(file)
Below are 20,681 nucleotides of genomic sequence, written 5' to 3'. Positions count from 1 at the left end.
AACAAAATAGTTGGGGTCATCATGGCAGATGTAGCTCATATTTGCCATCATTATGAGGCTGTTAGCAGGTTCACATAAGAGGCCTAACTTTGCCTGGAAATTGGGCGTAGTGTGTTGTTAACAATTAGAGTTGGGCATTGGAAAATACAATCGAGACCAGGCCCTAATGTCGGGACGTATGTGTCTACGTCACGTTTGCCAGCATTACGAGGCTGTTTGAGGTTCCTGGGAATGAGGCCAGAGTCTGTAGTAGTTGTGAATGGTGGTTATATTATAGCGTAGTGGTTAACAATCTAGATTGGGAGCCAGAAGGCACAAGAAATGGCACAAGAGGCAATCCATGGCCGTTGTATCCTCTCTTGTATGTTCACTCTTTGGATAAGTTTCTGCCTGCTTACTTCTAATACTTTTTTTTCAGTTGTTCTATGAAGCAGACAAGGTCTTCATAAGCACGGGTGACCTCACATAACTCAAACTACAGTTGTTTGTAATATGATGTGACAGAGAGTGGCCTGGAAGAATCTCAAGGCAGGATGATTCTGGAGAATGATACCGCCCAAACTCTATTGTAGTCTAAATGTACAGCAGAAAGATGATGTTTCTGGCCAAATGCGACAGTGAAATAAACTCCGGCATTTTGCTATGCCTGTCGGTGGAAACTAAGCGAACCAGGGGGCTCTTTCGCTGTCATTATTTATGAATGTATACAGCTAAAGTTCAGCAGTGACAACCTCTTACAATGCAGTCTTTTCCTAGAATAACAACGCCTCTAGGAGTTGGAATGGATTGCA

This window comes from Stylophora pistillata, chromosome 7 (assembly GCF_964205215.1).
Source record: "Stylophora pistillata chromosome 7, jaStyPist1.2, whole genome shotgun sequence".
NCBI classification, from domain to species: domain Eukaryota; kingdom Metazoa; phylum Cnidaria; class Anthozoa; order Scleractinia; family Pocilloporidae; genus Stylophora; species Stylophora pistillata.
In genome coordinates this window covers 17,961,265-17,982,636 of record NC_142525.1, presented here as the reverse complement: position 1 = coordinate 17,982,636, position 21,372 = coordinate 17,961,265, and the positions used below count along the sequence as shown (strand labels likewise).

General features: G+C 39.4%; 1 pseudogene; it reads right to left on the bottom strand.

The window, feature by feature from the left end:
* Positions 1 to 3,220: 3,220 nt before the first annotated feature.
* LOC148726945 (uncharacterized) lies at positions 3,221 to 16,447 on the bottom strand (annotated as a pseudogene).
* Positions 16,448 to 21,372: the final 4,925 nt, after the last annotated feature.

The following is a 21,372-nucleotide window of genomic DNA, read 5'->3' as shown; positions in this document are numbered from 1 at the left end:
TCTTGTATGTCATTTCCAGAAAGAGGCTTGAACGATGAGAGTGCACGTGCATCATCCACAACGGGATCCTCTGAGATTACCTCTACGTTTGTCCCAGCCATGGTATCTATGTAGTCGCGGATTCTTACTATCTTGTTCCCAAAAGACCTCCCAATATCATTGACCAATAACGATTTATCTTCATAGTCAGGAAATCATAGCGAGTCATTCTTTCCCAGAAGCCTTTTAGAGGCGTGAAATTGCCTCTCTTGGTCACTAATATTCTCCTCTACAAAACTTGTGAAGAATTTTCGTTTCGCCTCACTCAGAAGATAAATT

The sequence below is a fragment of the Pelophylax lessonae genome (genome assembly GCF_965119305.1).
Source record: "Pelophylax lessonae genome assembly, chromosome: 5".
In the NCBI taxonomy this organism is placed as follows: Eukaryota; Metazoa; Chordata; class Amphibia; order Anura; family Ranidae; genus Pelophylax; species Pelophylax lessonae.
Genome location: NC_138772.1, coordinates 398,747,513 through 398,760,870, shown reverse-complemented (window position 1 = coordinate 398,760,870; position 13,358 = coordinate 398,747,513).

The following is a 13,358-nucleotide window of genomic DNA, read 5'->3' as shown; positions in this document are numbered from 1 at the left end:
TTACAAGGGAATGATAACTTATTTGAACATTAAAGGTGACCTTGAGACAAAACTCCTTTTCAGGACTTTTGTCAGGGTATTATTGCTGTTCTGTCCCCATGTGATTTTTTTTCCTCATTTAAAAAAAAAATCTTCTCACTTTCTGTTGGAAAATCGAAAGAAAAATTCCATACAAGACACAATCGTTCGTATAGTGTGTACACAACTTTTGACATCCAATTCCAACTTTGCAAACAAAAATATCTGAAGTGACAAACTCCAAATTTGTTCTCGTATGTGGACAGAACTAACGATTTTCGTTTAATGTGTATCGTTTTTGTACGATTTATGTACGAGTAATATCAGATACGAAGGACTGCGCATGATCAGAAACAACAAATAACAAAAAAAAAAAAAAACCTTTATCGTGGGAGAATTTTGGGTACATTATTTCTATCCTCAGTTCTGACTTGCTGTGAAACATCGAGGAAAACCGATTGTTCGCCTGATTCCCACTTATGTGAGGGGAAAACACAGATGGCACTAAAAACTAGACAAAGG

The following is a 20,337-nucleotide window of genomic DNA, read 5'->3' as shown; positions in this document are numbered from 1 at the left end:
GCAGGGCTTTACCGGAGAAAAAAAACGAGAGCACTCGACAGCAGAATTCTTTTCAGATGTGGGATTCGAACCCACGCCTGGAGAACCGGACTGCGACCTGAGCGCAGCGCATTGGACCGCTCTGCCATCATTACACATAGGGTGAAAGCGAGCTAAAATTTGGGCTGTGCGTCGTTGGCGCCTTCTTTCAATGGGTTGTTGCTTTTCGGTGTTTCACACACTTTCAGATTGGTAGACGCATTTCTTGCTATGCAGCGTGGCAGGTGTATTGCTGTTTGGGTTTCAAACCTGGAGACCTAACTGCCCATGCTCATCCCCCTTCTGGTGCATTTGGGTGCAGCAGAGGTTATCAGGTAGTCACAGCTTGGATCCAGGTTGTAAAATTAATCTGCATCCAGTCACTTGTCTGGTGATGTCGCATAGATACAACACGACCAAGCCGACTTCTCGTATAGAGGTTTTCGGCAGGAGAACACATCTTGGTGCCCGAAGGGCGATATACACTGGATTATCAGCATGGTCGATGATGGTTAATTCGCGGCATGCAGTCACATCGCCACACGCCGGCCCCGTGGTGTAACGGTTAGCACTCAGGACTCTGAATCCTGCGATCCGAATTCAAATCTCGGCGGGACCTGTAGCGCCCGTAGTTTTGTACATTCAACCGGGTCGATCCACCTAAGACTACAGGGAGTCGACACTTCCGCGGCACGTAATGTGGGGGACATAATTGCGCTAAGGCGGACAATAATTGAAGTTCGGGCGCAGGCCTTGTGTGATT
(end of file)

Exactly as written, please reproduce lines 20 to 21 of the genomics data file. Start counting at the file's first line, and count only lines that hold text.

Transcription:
The following is a 20,337-nucleotide window of genomic DNA, read 5'->3' as shown; positions in this document are numbered from 1 at the left end:
GCAGGGCTTTACCGGAGAAAAAAAACGAGAGCACTCGACAGCAGAATTCTTTTCAGATGTGGGATTCGAACCCACGCCTGGAGAACCGGACTGCGACCTGAGCGCAGCGCATTGGACCGCTCTGCCATCATTACACATAGGGTGAAAGCGAGCTAAAATTTGGGCTGTGCGTCGTTGGCGCCTTCTTTCAATGGGTTGTTGCTTTTCGGTGTTTCACACACTTTCAGATTGGTAGACGCATTTCTTGCTATGCAGCGTGGCAGGTGTATTGCTGTTTGGGTTTCAAACCTGGAGACCTAACTGCCCATGCTCATCCCCCTTCTGGTGCATTTGGGTGCAGCAGAGGTTATCAGGTAGTCACAGCTTGGATCCAGGTTGTAAAATTAATCTGCATCCAGTCACTTGTCTGGTGATGTCGCATAGATACAACACGACCAAGCCGACTTCTCGTATAGAGGTTTTCGGCAGGAGAACACATCTTGGTGCCCGAAGGGCGATATACACTGGATTATCAGCATGGTCGATGATGGTTAATTCGCGGCATGCAGTCACATCGCCACACGCCGGCCCCGTGGTGTAACGGTTAGCACTCAGGACTCTGAATCCTGCGATCCGAATTCAAATCTCGGCGGGACCTGTAGCGCCCGTAGTTTTGTACATTCAACCGGGTCGATCCACCTAAGACTACAGGGAGTCGACACTTCCGCGGCACGTAATGTGGGGGACATAATTGCGCTAAGGCGGACAATAATTGAAGTTCGGGCGCAGGCCTTGTGTGATT